Monday, July 30, 2018

Pediatricians Recommend Avoiding Plastics

The AAP is telling parents to avoid lunches like these for our kids

For almost 9 years I have been writing about the potential harmful heath effects that plastics can have on our children and recommending to stop, when possible, using plastic and switching to safer alternatives like glass and stainless steel.  This week, FINALLY the American Academy of Pediatrics (AAP) sent out a statement  urging families to limit the use of plastic food containers and consume less processed foods and food additives in order to lower children’s exposures to chemicals in food and food packaging that are tied to health problems.

Today, more than 10 000 chemicals are allowed to be added to food and food contact materials in the United States, either directly or indirectly

Monday, July 23, 2018

Easy Make-At-Home Boron-Free Slime

Slime. Its hard to find a kid who doesn't like or isn't fascinated with slime. Its... slimy... and, well just fun.  It has also been having a moment - for about a year now countless kids throughout the nation have been obsessed with slime.   More than 1.2 million results appear on YouTube from a search for "homemade slime" as of March of this past year.

This is why it is especially worrisome that Which? , a U.K.-based charity, this week published the results of their testing of 11 popular slime products which found 

Monday, July 16, 2018

Squishies Giving Off Dangerous Chemicals

Are your kids into squishies?    I have seen them everywhere - especially hanging from kids backpacks all around
town.  Fact is, squishies are a thing- a big thing.  These soft colorful toys made from memory foam, have gained
popularity world wide- so much so that New York Magazine called them “ the next fidget spinners”. The toys have
captivated the attention of kids everywhere, especially 5-12 year olds, who either collect them or, basically, just
squish them (kind of like a stress ball). Squishies are available in larger sizes and key chain size and just about
everywhere from Target to Walmart to your local toy store and of course all over the internet.

This summer, authorities in Denmark ( their local EPA) decided to test the toys after noticing the chemical and fragrant smell they emitted.  The testing found that:

Monday, July 9, 2018

Tech detox

beautiful things can happen when we disconnect from tech
- but its not always easy

Usually I talk about detoxing from everyday exposure to harmful chemicals but equally as important for many children ( and parents especially!) is detoxing from electronics.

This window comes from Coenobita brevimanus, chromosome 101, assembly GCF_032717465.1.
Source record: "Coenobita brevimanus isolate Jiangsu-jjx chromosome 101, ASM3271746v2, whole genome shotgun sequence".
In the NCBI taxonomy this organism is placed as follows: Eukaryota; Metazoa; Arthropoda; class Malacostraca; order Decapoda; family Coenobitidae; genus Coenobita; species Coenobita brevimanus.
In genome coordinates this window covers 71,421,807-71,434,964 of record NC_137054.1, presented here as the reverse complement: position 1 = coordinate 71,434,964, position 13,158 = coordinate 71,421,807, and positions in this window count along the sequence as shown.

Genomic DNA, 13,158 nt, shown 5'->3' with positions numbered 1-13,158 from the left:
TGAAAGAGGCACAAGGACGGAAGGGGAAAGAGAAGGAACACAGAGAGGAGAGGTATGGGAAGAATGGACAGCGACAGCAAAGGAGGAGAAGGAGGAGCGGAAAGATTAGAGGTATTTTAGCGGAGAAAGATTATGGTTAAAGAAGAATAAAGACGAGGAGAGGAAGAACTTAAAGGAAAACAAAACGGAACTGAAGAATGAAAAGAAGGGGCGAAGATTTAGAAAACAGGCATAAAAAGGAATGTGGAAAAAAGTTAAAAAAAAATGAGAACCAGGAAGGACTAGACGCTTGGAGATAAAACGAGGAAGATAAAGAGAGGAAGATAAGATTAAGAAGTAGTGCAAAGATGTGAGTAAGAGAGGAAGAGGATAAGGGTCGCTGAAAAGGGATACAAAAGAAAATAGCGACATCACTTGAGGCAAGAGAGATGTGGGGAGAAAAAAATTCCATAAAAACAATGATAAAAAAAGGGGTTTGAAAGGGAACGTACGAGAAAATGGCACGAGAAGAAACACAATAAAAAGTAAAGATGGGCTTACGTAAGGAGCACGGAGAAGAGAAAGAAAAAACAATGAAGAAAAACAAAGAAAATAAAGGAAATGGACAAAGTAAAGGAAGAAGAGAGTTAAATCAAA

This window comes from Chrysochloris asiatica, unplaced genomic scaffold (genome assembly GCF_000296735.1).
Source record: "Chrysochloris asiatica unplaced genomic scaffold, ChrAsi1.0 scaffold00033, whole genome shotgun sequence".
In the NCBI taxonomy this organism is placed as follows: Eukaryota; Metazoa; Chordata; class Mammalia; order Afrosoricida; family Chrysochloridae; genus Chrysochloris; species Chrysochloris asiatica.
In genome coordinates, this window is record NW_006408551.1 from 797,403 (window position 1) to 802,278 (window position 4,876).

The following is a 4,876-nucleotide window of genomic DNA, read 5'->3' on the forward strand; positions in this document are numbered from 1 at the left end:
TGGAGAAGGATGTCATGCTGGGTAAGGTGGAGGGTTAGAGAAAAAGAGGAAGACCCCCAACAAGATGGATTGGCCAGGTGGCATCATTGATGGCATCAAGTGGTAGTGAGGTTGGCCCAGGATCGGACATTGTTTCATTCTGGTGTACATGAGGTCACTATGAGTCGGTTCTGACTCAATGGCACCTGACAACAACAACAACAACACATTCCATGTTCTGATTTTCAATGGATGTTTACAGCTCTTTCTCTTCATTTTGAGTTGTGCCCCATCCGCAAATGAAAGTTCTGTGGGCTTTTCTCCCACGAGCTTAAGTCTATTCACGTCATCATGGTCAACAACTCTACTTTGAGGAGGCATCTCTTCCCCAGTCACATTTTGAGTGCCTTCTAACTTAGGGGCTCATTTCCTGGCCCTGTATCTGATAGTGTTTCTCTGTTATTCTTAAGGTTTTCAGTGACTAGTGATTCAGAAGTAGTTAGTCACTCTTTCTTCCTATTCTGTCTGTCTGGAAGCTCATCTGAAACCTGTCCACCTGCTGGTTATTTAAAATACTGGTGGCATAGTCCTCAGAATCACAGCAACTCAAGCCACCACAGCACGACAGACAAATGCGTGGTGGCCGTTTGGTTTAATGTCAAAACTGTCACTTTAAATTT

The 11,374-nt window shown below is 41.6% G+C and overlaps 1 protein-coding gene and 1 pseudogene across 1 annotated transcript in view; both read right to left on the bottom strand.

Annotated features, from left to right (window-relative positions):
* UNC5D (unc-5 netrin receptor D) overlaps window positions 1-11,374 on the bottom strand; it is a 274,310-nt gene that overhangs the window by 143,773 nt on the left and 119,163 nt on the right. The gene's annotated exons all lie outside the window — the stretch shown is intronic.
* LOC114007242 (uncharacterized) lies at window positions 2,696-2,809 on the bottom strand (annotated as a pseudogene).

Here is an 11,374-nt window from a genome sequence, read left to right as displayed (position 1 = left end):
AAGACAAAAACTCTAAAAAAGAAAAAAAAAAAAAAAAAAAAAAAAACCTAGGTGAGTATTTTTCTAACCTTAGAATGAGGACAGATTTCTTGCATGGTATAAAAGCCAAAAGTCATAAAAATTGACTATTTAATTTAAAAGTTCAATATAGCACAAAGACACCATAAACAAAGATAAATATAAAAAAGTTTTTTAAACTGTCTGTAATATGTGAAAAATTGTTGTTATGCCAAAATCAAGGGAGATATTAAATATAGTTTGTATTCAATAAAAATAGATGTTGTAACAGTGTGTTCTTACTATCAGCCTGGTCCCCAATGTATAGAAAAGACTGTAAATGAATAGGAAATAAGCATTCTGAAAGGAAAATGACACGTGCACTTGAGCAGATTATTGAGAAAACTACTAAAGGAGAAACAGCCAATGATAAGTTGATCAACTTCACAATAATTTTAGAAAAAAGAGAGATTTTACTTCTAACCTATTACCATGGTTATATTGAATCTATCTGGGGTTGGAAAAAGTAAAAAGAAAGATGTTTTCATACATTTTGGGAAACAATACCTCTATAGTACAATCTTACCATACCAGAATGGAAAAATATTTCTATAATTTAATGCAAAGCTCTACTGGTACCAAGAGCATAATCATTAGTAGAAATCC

We are a generation addicted to being connected all the time- constantly checking emails, Instagram and Facebook and twitter. We have access to news and information all day and our children are growing up with parents that are connected to tech all day long and that are disconnected - often- from their children.

Kids who abuse screen time are more likely to suffer from everything from chronic irritability, mood disregulation, inattention, speech delays etc. Mobile technology also has the added danger of commutative exposure to EMF radiation.  Unfortunately, screen time continues to rise- just mobile media time  for zero-to-eight year-olds has tripled between 2013 and 2017, from an average of 15 minutes per day to 48 minutes per day. Tweens log an average of four hours and 36 minutes of screen time per day, and teens spend an average of six hours and 40 minutes on a screen. 

Knowing all of this, we have somewhat strict rules at home regarding screen time. In a nutshell: no tv or screens during the week- these can only be used ( usually for a max of 2 hours per day) on Friday, Saturday and Sunday. The boys choose if they want to use their time on video games or tv or movies. Special circumstances do arise that allow for bending the rules ( ie if mom or kids are sick or just really tired and usually when the grandparents visit) but, generally, we all know the rules.

This summer, however, during our week long trip to Iceland we decided to implement a no screen policy for the entire trip ( excluding the 10 hour plane ride- we are not masochists!). Considering we drove around Iceland a lot ( almost every single day we were in the car between 3-5 hours) it meant a lot to not allow the kids to use their ipads.

Was it worth it?